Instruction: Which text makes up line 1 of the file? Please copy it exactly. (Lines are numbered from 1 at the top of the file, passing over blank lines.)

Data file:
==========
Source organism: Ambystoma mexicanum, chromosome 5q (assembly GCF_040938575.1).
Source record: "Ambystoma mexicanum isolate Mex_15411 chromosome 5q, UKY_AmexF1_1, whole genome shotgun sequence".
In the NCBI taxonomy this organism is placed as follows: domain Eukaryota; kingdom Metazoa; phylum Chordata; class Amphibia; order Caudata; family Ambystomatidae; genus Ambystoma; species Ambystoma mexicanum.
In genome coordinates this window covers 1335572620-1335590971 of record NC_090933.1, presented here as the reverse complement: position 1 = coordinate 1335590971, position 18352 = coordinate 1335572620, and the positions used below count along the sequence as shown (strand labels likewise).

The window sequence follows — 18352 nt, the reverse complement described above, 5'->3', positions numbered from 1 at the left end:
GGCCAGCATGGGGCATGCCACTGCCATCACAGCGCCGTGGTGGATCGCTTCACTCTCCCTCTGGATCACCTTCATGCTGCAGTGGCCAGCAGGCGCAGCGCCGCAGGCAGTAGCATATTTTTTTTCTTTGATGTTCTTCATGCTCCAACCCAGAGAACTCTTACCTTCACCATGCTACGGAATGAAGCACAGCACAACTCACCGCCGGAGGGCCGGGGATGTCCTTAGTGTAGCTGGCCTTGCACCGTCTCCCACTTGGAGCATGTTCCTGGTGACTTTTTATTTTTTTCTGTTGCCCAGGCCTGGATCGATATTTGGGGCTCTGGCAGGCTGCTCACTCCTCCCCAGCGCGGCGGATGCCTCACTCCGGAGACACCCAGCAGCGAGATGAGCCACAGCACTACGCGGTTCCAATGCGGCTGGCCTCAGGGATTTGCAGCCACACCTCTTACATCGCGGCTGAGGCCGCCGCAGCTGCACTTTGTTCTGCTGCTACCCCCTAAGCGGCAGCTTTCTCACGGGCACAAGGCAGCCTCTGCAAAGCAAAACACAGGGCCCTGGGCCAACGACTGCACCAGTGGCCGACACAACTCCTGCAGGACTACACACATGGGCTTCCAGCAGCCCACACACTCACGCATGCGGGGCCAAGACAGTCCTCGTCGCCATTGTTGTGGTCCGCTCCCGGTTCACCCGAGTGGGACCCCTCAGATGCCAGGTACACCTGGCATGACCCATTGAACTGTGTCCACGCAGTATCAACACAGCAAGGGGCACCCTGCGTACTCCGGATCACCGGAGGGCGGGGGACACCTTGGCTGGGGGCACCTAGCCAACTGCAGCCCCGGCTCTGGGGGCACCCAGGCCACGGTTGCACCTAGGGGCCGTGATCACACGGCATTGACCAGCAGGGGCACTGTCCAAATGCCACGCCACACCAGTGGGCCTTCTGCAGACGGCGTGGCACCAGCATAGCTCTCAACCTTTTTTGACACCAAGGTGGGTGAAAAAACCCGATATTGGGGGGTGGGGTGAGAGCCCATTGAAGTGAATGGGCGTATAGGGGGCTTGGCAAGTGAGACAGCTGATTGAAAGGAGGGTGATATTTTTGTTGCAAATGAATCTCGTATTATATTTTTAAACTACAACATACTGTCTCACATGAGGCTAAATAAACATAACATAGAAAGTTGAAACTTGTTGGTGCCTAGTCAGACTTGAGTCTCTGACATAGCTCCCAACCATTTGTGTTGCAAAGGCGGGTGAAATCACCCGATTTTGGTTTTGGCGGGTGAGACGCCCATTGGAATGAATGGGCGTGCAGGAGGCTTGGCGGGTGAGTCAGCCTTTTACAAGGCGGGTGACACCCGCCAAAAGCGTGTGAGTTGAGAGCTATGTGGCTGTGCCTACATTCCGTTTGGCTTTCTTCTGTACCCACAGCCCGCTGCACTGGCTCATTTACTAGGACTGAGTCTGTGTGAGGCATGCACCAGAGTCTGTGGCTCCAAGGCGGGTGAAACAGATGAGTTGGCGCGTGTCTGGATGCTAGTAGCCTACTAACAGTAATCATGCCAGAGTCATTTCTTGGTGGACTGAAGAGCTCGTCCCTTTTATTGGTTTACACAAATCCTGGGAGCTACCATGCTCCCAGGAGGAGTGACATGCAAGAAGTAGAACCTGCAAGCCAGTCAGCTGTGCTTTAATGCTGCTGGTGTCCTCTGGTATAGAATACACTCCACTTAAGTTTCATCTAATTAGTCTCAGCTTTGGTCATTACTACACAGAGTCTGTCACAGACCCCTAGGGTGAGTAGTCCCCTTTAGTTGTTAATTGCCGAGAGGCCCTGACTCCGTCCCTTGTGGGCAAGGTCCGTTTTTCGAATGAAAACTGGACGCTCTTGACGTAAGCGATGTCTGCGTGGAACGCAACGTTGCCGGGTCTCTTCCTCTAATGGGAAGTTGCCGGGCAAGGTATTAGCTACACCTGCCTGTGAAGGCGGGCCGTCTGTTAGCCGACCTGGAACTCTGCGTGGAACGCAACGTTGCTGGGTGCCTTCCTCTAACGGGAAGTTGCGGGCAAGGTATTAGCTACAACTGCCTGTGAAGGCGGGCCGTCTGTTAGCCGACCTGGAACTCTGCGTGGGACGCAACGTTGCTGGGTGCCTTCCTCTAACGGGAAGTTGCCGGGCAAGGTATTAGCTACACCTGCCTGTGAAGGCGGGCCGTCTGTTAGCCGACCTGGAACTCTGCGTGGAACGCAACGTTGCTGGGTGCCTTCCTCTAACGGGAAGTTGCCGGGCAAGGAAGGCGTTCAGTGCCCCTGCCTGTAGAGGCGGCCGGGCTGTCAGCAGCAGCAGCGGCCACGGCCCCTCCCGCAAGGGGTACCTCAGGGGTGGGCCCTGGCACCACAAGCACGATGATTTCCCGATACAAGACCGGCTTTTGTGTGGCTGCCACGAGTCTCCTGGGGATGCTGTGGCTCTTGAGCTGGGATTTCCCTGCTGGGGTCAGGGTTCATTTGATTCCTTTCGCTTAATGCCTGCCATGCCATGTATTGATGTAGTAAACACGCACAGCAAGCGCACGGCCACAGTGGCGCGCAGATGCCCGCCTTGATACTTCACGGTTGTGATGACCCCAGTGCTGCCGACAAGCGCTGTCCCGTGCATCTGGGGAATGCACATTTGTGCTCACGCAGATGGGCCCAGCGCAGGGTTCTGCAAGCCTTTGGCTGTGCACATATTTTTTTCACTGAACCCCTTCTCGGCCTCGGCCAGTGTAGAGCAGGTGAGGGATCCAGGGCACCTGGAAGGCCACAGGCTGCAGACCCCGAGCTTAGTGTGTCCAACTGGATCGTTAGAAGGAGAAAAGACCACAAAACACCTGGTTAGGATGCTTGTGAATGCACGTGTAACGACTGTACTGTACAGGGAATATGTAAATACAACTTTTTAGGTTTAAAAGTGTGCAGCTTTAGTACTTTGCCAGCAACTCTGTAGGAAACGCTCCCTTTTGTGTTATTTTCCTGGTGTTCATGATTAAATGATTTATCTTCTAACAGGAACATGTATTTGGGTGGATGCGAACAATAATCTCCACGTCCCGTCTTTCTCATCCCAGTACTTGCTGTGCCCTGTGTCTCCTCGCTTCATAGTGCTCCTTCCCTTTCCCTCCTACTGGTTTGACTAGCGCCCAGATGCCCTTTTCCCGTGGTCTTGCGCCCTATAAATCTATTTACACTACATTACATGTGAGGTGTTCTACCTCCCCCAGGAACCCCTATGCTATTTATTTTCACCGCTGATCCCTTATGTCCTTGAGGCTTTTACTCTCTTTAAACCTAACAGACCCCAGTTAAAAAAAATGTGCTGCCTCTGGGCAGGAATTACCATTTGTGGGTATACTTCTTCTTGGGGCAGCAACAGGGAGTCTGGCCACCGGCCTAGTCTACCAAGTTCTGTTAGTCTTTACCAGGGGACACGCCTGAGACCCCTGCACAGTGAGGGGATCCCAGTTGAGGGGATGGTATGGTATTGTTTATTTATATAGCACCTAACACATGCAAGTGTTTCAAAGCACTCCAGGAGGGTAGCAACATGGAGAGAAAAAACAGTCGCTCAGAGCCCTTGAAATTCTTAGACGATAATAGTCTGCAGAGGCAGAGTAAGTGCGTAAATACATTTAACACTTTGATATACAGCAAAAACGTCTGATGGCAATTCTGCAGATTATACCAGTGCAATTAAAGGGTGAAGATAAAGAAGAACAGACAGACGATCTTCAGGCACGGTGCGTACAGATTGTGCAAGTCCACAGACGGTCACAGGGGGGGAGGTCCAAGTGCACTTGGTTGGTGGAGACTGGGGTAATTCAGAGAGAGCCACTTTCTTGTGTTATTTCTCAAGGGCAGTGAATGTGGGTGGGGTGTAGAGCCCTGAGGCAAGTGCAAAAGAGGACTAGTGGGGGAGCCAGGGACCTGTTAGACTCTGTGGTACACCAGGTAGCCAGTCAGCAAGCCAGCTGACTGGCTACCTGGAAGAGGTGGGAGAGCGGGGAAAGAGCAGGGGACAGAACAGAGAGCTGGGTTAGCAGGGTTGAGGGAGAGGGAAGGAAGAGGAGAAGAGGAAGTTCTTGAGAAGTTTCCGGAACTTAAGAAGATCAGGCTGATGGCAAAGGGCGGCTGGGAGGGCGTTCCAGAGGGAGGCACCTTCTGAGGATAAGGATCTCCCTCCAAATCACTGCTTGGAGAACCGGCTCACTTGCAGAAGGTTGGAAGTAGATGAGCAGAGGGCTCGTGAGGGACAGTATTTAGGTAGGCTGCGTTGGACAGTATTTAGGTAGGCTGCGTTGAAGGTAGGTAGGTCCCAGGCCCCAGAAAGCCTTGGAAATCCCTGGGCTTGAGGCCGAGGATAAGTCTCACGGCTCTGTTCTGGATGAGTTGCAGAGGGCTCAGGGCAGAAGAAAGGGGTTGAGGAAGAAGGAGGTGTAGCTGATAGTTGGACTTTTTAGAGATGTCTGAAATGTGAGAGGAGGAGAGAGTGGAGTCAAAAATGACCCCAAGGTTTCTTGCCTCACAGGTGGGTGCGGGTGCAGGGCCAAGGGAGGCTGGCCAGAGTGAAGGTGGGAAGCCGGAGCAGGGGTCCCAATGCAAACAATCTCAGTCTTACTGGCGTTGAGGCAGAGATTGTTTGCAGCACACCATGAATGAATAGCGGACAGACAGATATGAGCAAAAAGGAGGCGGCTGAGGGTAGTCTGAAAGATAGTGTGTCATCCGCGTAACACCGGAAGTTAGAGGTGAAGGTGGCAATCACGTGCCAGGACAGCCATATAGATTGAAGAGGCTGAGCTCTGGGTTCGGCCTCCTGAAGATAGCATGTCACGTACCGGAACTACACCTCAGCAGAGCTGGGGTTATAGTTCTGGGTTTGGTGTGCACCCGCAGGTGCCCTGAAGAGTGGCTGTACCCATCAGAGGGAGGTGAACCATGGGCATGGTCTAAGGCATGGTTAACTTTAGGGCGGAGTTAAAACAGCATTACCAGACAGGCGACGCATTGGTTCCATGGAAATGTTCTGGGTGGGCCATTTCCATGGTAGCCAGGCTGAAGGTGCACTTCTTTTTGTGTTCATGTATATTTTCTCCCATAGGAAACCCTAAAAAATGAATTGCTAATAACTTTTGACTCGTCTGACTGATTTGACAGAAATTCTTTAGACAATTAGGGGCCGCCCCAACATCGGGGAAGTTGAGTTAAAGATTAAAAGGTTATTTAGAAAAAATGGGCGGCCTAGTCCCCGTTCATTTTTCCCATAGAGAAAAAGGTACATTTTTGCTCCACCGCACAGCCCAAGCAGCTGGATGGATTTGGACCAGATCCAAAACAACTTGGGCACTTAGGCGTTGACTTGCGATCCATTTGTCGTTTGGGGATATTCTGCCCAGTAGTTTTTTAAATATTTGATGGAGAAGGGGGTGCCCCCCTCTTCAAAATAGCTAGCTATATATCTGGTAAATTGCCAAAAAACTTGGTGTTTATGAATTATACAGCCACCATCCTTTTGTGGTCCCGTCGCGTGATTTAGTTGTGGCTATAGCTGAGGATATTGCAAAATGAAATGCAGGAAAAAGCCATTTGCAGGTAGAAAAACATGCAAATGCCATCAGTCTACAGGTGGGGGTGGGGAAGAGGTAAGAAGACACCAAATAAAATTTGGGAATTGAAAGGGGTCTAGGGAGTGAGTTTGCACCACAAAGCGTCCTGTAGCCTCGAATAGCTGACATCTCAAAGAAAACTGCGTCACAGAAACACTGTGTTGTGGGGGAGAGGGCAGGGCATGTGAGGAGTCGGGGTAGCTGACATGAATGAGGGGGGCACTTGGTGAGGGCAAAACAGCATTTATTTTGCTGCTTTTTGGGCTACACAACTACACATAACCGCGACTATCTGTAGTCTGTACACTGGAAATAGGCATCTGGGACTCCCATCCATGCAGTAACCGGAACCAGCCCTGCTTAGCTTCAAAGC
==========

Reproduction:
Source organism: Ambystoma mexicanum, chromosome 5q (assembly GCF_040938575.1).